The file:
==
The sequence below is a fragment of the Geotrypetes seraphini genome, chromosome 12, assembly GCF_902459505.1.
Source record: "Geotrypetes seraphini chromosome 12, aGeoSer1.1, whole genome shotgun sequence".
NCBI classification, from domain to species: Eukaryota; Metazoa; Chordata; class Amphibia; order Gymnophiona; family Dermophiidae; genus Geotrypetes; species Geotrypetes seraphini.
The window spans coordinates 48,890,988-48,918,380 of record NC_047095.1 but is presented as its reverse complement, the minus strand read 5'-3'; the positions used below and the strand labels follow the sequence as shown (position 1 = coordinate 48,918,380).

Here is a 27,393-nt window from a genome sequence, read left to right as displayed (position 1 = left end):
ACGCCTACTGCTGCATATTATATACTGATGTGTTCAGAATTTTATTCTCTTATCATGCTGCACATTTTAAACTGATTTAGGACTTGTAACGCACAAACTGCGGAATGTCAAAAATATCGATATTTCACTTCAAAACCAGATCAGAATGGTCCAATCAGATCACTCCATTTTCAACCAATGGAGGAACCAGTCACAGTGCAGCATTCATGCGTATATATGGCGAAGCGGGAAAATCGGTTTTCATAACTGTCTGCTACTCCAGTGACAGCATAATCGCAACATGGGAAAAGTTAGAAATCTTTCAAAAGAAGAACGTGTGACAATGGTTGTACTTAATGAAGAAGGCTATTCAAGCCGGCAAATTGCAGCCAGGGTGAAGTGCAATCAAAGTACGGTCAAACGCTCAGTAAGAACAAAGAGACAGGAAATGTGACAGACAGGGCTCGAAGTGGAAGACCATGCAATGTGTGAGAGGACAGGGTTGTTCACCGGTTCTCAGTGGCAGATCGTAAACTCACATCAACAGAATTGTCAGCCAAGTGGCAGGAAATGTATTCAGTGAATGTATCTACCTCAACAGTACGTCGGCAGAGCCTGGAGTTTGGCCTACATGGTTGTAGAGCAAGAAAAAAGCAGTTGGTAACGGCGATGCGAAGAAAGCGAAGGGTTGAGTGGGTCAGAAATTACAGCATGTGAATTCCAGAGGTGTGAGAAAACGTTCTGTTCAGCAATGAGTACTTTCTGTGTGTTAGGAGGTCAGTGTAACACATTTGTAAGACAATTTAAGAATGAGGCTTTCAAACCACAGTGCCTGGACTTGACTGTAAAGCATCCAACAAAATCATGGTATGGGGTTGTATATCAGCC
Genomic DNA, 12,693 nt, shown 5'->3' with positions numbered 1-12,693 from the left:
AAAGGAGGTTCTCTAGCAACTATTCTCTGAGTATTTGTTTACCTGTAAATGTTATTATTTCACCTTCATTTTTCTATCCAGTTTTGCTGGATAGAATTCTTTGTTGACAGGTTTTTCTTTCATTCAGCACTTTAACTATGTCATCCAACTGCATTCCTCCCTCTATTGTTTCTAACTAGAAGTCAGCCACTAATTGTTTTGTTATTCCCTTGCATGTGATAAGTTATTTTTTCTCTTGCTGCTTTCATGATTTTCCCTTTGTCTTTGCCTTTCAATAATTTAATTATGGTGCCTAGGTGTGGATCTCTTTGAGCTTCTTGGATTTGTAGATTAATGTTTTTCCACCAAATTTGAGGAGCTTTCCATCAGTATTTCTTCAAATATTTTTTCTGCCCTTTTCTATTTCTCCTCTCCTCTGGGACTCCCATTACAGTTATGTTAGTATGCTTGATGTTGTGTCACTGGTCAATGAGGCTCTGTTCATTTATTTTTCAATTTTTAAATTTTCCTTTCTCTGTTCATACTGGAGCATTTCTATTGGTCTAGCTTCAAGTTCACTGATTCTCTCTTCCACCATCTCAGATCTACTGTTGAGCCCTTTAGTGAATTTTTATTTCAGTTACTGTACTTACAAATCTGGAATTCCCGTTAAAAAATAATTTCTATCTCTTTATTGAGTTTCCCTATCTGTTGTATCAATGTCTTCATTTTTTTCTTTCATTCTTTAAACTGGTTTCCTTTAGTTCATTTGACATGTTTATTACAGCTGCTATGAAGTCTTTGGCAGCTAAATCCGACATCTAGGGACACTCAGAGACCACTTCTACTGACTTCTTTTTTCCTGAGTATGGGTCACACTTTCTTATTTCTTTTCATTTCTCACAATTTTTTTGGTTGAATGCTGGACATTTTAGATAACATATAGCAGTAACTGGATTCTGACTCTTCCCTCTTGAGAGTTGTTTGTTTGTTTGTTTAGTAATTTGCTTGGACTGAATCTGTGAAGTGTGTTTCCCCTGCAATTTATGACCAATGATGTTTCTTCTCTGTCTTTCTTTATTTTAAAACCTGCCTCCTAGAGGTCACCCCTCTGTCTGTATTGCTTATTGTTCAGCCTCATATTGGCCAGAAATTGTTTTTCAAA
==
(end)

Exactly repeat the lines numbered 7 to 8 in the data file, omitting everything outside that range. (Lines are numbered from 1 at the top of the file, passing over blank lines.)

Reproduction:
Genomic DNA, 12,693 nt, shown 5'->3' with positions numbered 1-12,693 from the left:
AAAGGAGGTTCTCTAGCAACTATTCTCTGAGTATTTGTTTACCTGTAAATGTTATTATTTCACCTTCATTTTTCTATCCAGTTTTGCTGGATAGAATTCTTTGTTGACAGGTTTTTCTTTCATTCAGCACTTTAACTATGTCATCCAACTGCATTCCTCCCTCTATTGTTTCTAACTAGAAGTCAGCCACTAATTGTTTTGTTATTCCCTTGCATGTGATAAGTTATTTTTTCTCTTGCTGCTTTCATGATTTTCCCTTTGTCTTTGCCTTTCAATAATTTAATTATGGTGCCTAGGTGTGGATCTCTTTGAGCTTCTTGGATTTGTAGATTAATGTTTTTCCACCAAATTTGAGGAGCTTTCCATCAGTATTTCTTCAAATATTTTTTCTGCCCTTTTCTATTTCTCCTCTCCTCTGGGACTCCCATTACAGTTATGTTAGTATGCTTGATGTTGTGTCACTGGTCAATGAGGCTCTGTTCATTTATTTTTCAATTTTTAAATTTTCCTTTCTCTGTTCATACTGGAGCATTTCTATTGGTCTAGCTTCAAGTTCACTGATTCTCTCTTCCACCATCTCAGATCTACTGTTGAGCCCTTTAGTGAATTTTTATTTCAGTTACTGTACTTACAAATCTGGAATTCCCGTTAAAAAATAATTTCTATCTCTTTATTGAGTTTCCCTATCTGTTGTATCAATGTCTTCATTTTTTTCTTTCATTCTTTAAACTGGTTTCCTTTAGTTCATTTGACATGTTTATTACAGCTGCTATGAAGTCTTTGGCAGCTAAATCCGACATCTAGGGACACTCAGAGACCACTTCTACTGACTTCTTTTTTCCTGAGTATGGGTCACACTTTCTTATTTCTTTTCATTTCTCACAATTTTTTTGGTTGAATGCTGGACATTTTAGATAACATATAGCAGTAACTGGATTCTGACTCTTCCCTCTTGAGAGTTGTTTGTTTGTTTGTTTAGTAATTTGCTTGGACTGAATCTGTGAAGTGTGTTTCCCCTGCAATTTATGACCAATGATGTTTCTTCTCTGTCTTTCTTTATTTTAAAACCTGCCTCCTAGAGGTCACCCCTCTGTCTGTATTGCTTATTGTTCAGCCTCATATTGGCCAGAAATTGTTTTTCAAA